Donald Trump's talk about a presidential bid is take your pick: a bad joke, a cheap publicity stunt, or the delusional raving of a guy with too much money, too much ego, and way too much time on his hands to stroke both. But Trump did manage to figure out one angle that was a surefire, can't miss way to get attention. That was to dredge up the Birthers' lie about President Obama.
Trump knew it would get the tongues wagging and an invite on a popular talk show. Though one of the hosts tore into him on it, Trump was unimpressed and repeated the stock line, "I want him to show his birth certificate," not once but twice. That was more than enough to get cheers from at least one Tea Party leader who gleefully said that Trump's revisit of the bogus issue instantly elevated his presidential stock. It didn't. But the horrid and appalling truth is that it did put a household name, quasi public figure on record that the issue has enough merit to become a campaign issue. It won't, simply because it's now so discredited that it's joined the pantheon of politically correct no-nos for any of the pack of would-be GOP presidential contenders to raise.
Trump knew that, and that's partly why he blurted it out. But he also knew that while it is a taboo subject to raise in polite political circles, a significant number, if not majority of Republicans actually believe or want to believe that Obama's birth is a legitimate issue to dump back on the political table. This is not an insignificant point. More than two dozen lawsuits and petitions have been filed in various state courts contesting Obama's U.S. citizenship.
The Supreme Court's refusal to demand that Obama pony up his birth certificate has done absolutely nothing to take any steam out of the movement. If anything, it probably added some vapor to it, convincing more that the Courts are in cahoots with the Obama White House to keep the real "truth" about his imagined foreign birth secret from the American people.
In the past year, 11 states have in one form or another taken up the cry for presidential candidates, and of course the president to prove that they are bonafide U.S. citizens. The even scarier thing about the bogus controversy is that in each of the states that are trying to get a birther law passed, the bill sponsors have gotten dozens of legislators to sign onto to their bills.
Georgia is a good example of the popularity of the birther line. GOP state rep Mark Hatfield got more than one-half of the Georgia legislature's 180 members (including one Democrat) to endorse the bill that flaly demands that President Obama produce his birth certificate to get on the Georgia's 2012 presidential ballot. Hatfield and the other bunch of signers rejected Hawaii's repeated public exhibit of Obama's birth certificate as "not sufficient."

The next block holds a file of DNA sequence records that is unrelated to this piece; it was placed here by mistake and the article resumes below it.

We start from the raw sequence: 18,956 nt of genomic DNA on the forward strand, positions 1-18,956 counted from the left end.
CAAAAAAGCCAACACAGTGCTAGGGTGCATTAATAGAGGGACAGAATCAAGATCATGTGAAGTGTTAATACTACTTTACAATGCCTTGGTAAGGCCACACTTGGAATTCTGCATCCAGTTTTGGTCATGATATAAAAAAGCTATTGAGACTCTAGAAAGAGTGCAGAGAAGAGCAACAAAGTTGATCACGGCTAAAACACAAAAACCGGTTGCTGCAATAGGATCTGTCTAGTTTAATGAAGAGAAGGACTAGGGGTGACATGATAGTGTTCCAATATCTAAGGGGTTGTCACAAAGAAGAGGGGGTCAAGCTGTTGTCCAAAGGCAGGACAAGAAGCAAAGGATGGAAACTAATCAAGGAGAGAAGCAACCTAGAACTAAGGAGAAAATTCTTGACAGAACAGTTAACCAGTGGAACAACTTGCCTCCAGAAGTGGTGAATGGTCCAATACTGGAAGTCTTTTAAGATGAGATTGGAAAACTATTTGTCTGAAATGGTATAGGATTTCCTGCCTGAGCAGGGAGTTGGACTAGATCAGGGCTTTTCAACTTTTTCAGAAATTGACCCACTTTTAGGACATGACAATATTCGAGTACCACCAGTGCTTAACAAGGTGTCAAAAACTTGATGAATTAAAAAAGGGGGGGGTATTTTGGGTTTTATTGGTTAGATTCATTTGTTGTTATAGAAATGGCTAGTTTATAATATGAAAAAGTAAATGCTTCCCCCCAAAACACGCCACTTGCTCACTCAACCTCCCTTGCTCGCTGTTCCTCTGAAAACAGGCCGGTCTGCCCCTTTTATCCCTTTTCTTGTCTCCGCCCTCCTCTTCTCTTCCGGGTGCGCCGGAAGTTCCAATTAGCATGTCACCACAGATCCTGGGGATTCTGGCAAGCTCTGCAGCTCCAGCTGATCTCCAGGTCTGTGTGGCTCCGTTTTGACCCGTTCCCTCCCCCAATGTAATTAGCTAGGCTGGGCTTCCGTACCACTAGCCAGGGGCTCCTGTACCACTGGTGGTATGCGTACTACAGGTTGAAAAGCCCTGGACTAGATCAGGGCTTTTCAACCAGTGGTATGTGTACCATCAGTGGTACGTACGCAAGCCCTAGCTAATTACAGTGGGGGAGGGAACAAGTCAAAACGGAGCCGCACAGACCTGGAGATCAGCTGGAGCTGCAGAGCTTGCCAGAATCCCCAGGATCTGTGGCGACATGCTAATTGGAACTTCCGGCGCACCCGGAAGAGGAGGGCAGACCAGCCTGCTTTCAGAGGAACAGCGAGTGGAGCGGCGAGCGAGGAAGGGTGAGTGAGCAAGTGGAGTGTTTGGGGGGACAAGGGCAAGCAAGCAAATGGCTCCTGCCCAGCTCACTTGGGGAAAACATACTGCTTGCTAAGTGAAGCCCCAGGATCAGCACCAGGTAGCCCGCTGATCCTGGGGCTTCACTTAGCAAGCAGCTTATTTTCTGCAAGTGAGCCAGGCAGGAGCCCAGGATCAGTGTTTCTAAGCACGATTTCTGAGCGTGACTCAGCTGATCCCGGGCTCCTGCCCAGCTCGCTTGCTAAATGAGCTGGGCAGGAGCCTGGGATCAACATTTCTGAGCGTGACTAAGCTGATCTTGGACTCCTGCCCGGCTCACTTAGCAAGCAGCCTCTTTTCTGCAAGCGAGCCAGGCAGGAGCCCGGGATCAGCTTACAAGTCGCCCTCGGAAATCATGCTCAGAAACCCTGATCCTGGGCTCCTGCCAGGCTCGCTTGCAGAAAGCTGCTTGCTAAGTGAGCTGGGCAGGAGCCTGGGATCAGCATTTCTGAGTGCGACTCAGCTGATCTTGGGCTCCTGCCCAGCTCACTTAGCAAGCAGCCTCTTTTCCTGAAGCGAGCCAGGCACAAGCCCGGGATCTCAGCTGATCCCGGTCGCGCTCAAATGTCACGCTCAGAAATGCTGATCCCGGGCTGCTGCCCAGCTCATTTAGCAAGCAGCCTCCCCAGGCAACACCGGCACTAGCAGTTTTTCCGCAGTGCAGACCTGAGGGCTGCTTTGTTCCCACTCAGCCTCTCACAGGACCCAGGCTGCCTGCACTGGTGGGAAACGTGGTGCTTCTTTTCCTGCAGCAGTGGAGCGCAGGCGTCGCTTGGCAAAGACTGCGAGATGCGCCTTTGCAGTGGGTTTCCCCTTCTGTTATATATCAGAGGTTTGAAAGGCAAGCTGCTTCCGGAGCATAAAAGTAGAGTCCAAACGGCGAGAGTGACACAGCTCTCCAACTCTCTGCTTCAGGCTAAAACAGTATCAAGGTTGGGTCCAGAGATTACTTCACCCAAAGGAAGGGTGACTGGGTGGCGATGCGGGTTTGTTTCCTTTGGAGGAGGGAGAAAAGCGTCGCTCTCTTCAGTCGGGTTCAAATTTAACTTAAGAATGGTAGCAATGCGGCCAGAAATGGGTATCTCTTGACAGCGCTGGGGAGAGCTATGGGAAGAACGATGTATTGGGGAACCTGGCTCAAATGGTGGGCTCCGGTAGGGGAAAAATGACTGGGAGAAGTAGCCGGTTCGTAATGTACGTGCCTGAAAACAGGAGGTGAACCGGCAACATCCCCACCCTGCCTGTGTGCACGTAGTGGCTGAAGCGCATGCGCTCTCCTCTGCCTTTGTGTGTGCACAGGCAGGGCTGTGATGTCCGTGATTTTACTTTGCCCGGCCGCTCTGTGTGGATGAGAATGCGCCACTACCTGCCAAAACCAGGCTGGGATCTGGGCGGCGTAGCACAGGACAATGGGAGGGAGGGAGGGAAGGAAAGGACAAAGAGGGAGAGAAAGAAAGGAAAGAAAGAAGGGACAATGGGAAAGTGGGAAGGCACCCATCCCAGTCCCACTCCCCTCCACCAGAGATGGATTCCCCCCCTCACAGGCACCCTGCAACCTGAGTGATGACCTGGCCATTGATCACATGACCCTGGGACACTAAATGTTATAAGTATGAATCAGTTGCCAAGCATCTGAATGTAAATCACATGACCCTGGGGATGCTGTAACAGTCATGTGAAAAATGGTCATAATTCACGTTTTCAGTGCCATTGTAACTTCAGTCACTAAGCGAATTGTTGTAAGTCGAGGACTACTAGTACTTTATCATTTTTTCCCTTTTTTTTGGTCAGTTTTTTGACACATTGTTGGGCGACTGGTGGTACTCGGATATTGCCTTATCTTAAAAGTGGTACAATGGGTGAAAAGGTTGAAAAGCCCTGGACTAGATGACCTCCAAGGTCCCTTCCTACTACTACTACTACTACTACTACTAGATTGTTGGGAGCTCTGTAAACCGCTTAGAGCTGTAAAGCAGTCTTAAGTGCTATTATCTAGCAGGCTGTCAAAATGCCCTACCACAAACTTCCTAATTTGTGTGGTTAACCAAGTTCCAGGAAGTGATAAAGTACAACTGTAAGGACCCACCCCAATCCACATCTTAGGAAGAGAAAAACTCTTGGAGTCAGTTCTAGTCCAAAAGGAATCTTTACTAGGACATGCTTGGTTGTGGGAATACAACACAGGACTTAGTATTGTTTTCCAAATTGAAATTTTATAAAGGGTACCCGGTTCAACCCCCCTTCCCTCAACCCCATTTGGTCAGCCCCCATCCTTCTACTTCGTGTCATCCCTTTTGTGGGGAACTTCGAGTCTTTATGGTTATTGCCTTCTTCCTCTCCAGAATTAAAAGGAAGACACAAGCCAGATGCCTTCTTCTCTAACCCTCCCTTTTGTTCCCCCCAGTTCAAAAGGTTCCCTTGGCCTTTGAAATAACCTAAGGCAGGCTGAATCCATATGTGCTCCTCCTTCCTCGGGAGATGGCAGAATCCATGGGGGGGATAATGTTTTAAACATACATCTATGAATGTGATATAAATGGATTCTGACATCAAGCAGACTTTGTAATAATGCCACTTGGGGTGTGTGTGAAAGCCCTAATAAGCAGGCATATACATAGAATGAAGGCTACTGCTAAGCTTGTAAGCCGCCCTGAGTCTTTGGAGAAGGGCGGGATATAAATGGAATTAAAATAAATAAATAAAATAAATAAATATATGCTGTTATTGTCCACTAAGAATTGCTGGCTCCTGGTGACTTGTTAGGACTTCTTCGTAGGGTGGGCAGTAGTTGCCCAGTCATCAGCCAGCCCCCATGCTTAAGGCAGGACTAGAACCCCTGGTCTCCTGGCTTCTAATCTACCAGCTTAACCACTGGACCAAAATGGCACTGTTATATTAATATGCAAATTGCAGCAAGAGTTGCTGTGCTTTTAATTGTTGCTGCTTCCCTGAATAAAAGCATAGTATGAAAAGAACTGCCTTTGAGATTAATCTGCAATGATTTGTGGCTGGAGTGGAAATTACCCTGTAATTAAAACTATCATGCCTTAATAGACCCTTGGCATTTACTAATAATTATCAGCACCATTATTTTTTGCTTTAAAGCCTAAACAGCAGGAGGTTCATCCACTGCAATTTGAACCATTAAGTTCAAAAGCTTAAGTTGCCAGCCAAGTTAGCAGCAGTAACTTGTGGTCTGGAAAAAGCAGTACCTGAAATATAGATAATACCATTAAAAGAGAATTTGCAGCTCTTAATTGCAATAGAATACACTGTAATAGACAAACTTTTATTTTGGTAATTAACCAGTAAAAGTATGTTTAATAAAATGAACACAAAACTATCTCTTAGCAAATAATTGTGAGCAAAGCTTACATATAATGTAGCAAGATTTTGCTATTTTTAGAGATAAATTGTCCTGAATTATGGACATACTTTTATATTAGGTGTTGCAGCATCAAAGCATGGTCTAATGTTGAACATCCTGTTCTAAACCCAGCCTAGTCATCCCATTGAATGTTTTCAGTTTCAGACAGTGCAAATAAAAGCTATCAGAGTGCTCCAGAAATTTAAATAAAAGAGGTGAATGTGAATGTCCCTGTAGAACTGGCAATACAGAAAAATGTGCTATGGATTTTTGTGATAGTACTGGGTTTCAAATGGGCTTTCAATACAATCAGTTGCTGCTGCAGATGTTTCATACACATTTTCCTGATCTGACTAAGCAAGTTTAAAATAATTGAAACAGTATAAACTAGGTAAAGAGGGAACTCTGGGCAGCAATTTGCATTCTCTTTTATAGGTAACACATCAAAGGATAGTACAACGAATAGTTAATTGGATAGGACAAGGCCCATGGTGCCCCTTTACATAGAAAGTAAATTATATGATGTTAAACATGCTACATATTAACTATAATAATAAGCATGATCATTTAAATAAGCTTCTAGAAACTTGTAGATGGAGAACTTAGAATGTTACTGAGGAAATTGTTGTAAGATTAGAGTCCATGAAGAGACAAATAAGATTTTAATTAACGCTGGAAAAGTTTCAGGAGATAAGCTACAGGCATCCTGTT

The Obama birth certificate clamorers kicked their rumor mongering campaign about Obama's birth into even higher gear when some mainstream papers found the birth certificate controversy good copy and grist for public chatter. Since then the birthers have crudely cloaked themselves in the mantle of public spirited citizens and legal experts with no personal, political, let alone racial, ax to grind with Obama. Their sole goal they claimed was to insure electoral truth and accuracy, to make sure that all the legal requirements for holding a presidential office are met, and to head off a constitutional crisis. They even promised that they would put the matter to rest if Obama simply produced the original.
The real value of the Birther movement is that it's a tailor made back door movement to keep the Obama administration off balance on policy initiatives he's pushing concerning health care, the economy, and a softer foreign policy outreach. The GOP and especially Tea Party leaders and activists are ferocious opponents of that.
Trump latched onto the birth certificate issue in part to keep his screwy, media grabbing presidential tease alive and, along the way, to make mischief against Obama. Beyond the Obama birther bash, Trump doesn't have a single policy idea that anyone one stage beyond comatose would listen to. But then again, he doesn't have to, there are just too many millions out there that want to believe and think the worst about Obama. The fraudulent birth certificate controversy will always fit that bill.
Earl Ofari Hutchinson is an author and political analyst. He hosts a national Capitol Hill broadcast radio talk show on KTYM Radio Los Angeles and WFAX Radio Washington D.C. streamed on The Hutchinson Report Newsmaker Hour on blogtalkradio.com and wfax.com and internet TV broadcast on thehutchinsonreportnews.com